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Liberty by [Headlee, Kim Iverson, Headlee, Kim, Iverson, Kimberly]
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Product Description

Product Description

Winner of the BooksGoSocial Best Book Award 2015.

They hailed her "Liberty," but she was free only to obey—or die.

Betrayed by her father and sold as payment of a Roman tax debt to fight in Londinium's arena, gladiatrix-slave Rhyddes feels like a wild beast in a gilded cage. Celtic warrior blood flows in her veins, but Roman masters own her body. She clings to her vow that no man shall claim her soul, though Marcus Calpurnius Aquila, son of the Roman governor, makes her yearn for a love she believes impossible.

Groomed to follow in his father’s footsteps and trapped in a politically advantageous betrothal, Aquila prefers the purity of combat on the amphitheater sands to the sinister intrigues of imperial politics, and the raw power and athletic grace of the flame-haired Libertas to the adoring deference of Rome's noblewomen.

When a plot to overthrow Caesar ensnares them as pawns in the dark design, Aquila must choose between the Celtic slave who has won his heart and the empire to which they both owe allegiance. Knowing the opposite of obedience is death, the only liberty offered to any slave, Rhyddes must embrace her arena name—and the love of a man willing to sacrifice everything to forge a future with her.

Product details

  • Format: Kindle Edition
  • File Size: 1213 KB
  • Print Length: 494 pages
  • Publisher: Pendragon Cove Press; 2 edition (16 December 2014)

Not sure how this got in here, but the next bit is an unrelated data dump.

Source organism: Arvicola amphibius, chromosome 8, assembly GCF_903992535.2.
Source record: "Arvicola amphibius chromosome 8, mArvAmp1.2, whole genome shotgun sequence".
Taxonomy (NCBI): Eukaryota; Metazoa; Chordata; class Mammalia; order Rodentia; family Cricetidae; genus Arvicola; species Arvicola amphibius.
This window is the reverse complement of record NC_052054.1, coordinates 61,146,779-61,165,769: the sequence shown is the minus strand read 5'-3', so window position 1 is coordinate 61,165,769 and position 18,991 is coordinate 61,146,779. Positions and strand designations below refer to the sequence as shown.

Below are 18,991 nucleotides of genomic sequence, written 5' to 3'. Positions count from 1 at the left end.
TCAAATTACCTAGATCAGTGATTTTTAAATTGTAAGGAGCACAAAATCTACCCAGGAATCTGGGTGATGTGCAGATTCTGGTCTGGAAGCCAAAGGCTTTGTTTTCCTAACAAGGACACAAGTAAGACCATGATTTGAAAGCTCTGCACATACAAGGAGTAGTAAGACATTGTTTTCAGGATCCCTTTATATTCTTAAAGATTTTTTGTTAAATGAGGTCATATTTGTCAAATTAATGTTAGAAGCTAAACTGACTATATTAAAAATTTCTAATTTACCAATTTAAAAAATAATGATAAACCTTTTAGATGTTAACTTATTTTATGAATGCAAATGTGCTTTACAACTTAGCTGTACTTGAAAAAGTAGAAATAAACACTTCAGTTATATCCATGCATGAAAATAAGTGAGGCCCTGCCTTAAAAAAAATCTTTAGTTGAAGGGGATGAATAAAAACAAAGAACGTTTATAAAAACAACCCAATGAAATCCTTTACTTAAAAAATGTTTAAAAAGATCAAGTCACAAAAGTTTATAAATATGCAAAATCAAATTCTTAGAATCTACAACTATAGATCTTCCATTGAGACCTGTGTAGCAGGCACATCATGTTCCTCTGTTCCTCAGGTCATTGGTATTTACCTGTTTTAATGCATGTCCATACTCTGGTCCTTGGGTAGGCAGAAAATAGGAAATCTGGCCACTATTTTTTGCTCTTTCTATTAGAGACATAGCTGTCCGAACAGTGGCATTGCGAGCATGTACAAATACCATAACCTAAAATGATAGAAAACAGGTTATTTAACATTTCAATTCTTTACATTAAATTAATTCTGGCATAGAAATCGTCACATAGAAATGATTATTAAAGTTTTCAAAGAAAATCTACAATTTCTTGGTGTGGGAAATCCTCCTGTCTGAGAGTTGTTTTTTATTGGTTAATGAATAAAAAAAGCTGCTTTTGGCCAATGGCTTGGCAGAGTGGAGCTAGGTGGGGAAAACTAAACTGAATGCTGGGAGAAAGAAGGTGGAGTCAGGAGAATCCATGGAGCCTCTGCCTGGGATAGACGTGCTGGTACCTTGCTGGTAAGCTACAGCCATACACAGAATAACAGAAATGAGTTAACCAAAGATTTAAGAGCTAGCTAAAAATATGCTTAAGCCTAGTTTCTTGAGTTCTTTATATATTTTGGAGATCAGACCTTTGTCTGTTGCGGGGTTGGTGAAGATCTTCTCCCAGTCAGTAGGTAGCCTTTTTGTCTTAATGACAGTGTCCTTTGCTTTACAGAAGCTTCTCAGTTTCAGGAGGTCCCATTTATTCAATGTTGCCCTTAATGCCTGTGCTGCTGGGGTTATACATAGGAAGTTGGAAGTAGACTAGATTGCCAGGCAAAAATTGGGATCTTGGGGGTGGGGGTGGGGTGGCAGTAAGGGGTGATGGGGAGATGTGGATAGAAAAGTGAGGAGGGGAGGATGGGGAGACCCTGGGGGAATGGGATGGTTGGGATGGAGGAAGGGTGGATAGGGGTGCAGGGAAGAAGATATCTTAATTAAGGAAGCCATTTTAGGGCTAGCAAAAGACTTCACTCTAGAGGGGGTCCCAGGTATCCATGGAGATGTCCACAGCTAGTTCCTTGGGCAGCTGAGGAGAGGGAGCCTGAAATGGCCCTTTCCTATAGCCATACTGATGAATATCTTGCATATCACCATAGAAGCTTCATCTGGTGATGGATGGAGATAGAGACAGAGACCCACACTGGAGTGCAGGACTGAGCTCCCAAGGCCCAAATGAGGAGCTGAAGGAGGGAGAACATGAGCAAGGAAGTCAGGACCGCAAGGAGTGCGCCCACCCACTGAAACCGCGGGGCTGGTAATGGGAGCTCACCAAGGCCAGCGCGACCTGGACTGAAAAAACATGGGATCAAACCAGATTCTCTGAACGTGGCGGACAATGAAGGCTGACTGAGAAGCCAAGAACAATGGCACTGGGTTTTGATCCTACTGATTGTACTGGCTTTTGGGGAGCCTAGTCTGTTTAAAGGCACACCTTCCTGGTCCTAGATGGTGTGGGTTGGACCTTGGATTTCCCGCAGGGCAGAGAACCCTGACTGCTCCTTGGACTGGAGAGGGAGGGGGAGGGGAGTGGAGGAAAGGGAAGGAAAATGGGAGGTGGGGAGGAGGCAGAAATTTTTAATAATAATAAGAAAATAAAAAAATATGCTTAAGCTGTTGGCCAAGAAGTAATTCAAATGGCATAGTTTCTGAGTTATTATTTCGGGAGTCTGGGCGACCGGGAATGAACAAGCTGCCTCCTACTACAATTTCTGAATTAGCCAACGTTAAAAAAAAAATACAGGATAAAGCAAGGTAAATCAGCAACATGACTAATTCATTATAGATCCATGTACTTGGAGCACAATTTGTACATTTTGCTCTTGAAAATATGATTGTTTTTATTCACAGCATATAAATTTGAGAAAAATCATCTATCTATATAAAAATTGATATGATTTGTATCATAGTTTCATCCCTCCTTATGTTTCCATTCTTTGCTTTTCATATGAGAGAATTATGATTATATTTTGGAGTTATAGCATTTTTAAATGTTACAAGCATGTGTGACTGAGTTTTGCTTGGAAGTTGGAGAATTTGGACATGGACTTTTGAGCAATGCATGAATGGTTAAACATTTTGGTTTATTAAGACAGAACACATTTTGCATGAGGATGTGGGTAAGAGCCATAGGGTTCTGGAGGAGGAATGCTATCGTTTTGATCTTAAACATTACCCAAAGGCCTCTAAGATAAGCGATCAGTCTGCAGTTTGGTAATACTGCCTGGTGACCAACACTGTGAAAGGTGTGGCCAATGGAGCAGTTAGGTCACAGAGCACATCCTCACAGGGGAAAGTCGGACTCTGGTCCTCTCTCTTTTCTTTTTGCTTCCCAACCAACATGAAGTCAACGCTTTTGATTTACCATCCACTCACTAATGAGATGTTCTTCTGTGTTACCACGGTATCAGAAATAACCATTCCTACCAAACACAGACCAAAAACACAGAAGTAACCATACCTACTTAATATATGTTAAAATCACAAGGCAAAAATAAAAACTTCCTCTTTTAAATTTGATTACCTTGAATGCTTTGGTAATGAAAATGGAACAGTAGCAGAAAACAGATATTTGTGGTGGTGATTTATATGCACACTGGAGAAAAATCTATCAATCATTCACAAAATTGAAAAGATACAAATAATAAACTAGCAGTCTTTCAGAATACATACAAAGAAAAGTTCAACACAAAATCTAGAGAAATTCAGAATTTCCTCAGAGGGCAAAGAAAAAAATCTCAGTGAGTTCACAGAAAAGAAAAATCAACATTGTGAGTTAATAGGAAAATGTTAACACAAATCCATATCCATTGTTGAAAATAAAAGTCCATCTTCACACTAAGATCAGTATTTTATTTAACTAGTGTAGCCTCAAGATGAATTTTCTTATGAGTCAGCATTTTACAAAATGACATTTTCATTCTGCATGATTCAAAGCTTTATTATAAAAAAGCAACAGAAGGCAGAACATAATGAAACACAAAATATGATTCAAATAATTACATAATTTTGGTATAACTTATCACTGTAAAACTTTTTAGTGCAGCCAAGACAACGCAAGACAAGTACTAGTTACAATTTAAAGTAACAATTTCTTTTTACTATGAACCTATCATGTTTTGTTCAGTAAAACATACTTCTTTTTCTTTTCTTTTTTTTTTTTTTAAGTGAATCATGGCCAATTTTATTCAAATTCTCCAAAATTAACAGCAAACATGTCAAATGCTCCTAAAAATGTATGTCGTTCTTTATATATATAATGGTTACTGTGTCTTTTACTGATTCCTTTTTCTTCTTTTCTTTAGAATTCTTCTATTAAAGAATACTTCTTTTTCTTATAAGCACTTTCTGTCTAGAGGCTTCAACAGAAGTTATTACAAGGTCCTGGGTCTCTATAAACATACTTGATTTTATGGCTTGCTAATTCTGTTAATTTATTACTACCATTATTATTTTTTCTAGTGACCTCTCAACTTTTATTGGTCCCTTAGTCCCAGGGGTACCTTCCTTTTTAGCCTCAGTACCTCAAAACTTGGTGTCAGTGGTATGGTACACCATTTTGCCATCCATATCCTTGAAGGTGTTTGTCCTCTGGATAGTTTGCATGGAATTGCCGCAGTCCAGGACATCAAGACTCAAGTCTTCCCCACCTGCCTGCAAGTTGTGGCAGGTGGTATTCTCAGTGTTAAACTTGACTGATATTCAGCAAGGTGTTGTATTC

• Sold by: Amazon Australia Services, Inc.
  • Language: English
  • Text-to-Speech: Enabled
  • X-Ray:
  • Word Wise: Enabled
  • Enhanced Typesetting: Enabled
  • Amazon Bestsellers Rank: #802,145 Paid in Kindle Store (See Top 100 Paid in Kindle Store)
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Most Helpful Customer Reviews on (beta) 4.4 out of 5 stars 35 reviews
9 of 9 people found the following review helpful
4.0 out of 5 stars Romance Junkies review of Liberty 20 May 2007
By Natalie S - Published on
Rhyddes ferch Rudd is a member of an ancient Celtic tribe who had been dominated by the Romans. Hated and abused by her father for reasons unknown, Rhyddes is sold to Roman tax collectors as payment to settle the farm debts of her father. While Roman law states that a person acquired via tax collections must remain in the same condition in which they were purchased, the soldiers who bought Rhyddes torture her in vile ways. The woman that arrives at the Londinium slave market is not the young girl that unwillingly left her home weeks before. Bought by the owner of Londinium's gladiator school, Rhyddes has one lesson to learn - obey or die. This is a bitter lesson for Rhyddes who wants nothing more than the return of her freedom. The only bright spot in her entire existence is Aquila, the man she loves but will never be able to have.

Marcus Calpurnis Aquila is the son of a Roman governor as well as a highly prized and famous gladiator. Aquila, or "the Eagle" as his fans chant, hasn't the stomach for political office much to his father's dismay and ire. He would rather be performing and outshining opponents in combat in front of cheering crowds in the amphitheater. However, Aquila's father has other plans for his son and they don't include his risking his life for entertainment. Restless and opposed to his father's wishes, Aquila remains loyal to the gladiator motto - obey or die. That motto will haunt Aquila more often than he knows because against all odds and defying all laws, Aquila has fallen in love with Rhyddes, the Celtic gladiatrix slave know as Libertas.

LIBERTY is an epic historical romance with many facets. Not only was I treated to a thrilling story, but I learned important aspects of early Roman culture and customs. My heart ached with despair over Rhyddes' enslavement and then pounded with joy at the love shared by Aquila and Libertas. Both yearning to be free of the laws by which they are bound, these dynamic characters portray a selfless love by which legends are made.